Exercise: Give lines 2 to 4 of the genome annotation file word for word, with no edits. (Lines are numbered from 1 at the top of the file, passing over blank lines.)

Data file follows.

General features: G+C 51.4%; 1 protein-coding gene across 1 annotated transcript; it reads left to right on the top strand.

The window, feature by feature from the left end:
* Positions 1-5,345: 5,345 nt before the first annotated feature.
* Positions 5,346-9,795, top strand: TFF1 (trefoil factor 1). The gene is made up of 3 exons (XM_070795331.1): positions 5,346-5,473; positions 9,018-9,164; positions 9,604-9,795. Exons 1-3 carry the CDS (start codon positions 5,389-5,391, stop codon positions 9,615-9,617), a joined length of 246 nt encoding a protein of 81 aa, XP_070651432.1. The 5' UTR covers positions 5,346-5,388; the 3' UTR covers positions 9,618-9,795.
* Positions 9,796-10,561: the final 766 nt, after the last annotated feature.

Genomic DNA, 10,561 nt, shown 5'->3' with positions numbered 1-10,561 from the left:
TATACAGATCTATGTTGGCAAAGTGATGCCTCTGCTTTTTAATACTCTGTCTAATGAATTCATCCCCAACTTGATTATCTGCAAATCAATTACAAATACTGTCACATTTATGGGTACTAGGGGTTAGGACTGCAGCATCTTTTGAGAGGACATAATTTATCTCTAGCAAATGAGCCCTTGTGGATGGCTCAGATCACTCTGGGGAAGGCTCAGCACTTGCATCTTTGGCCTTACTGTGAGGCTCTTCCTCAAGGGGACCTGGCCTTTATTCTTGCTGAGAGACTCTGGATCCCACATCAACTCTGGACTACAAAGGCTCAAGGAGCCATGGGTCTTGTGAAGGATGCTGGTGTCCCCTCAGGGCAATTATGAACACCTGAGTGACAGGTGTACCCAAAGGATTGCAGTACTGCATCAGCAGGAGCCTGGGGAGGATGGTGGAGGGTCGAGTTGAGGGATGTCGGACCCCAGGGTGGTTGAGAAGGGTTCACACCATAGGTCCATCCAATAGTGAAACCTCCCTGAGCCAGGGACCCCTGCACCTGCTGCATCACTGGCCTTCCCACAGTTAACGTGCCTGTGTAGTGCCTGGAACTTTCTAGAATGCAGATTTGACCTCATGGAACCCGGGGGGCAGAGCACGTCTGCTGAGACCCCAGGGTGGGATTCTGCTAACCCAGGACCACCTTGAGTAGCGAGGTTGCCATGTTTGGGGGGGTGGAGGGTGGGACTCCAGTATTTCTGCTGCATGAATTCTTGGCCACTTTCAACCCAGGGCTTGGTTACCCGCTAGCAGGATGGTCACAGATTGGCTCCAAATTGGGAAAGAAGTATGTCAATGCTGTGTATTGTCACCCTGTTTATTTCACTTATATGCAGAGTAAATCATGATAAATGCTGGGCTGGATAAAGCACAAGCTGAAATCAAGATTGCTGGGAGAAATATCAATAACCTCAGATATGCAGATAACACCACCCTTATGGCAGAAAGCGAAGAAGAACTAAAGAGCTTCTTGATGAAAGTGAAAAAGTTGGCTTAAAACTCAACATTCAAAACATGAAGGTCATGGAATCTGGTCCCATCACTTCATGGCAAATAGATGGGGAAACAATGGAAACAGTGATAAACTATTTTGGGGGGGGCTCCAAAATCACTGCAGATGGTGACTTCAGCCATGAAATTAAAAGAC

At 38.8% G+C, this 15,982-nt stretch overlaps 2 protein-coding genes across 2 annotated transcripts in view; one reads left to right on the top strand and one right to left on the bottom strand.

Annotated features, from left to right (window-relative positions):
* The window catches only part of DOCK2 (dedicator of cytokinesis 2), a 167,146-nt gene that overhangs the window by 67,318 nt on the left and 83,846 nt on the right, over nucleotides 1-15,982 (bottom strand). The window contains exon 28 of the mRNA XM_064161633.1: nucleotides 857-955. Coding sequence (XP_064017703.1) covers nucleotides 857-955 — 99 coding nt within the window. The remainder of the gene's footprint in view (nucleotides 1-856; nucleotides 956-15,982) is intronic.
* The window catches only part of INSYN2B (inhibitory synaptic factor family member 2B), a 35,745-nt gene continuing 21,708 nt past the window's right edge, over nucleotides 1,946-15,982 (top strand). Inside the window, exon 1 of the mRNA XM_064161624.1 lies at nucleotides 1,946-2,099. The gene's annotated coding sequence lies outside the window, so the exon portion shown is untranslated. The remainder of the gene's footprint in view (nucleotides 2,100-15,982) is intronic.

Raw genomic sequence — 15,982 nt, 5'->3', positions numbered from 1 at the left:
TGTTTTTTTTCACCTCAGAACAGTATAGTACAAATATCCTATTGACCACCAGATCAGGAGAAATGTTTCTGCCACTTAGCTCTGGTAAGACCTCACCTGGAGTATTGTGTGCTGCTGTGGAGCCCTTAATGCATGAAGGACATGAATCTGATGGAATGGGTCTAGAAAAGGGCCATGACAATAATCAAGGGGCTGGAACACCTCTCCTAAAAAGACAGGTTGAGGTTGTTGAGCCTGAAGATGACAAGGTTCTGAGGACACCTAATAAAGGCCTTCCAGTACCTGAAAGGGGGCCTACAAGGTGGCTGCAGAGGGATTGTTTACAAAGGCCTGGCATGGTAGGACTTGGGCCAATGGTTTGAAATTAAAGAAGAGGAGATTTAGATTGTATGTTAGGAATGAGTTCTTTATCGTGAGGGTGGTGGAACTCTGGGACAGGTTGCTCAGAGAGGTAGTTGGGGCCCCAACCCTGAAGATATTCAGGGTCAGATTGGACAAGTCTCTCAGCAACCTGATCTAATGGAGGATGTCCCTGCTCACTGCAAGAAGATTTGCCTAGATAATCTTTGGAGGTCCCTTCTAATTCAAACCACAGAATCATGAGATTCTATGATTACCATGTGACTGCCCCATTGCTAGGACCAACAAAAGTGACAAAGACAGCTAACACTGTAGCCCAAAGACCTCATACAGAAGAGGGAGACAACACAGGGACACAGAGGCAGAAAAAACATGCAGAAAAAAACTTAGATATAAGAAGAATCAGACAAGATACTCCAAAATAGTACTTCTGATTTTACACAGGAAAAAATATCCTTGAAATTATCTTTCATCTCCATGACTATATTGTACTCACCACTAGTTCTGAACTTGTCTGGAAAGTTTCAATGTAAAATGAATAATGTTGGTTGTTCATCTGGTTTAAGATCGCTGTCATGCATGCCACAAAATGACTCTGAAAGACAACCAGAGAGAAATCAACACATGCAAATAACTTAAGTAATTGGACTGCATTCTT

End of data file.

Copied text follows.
The window, feature by feature from the left end:
* Positions 1-5,345: 5,345 nt before the first annotated feature.
* Positions 5,346-9,795, top strand: TFF1 (trefoil factor 1). The gene is made up of 3 exons (XM_070795331.1): positions 5,346-5,473; positions 9,018-9,164; positions 9,604-9,795. Exons 1-3 carry the CDS (start codon positions 5,389-5,391, stop codon positions 9,615-9,617), a joined length of 246 nt encoding a protein of 81 aa, XP_070651432.1. The 5' UTR covers positions 5,346-5,388; the 3' UTR covers positions 9,618-9,795.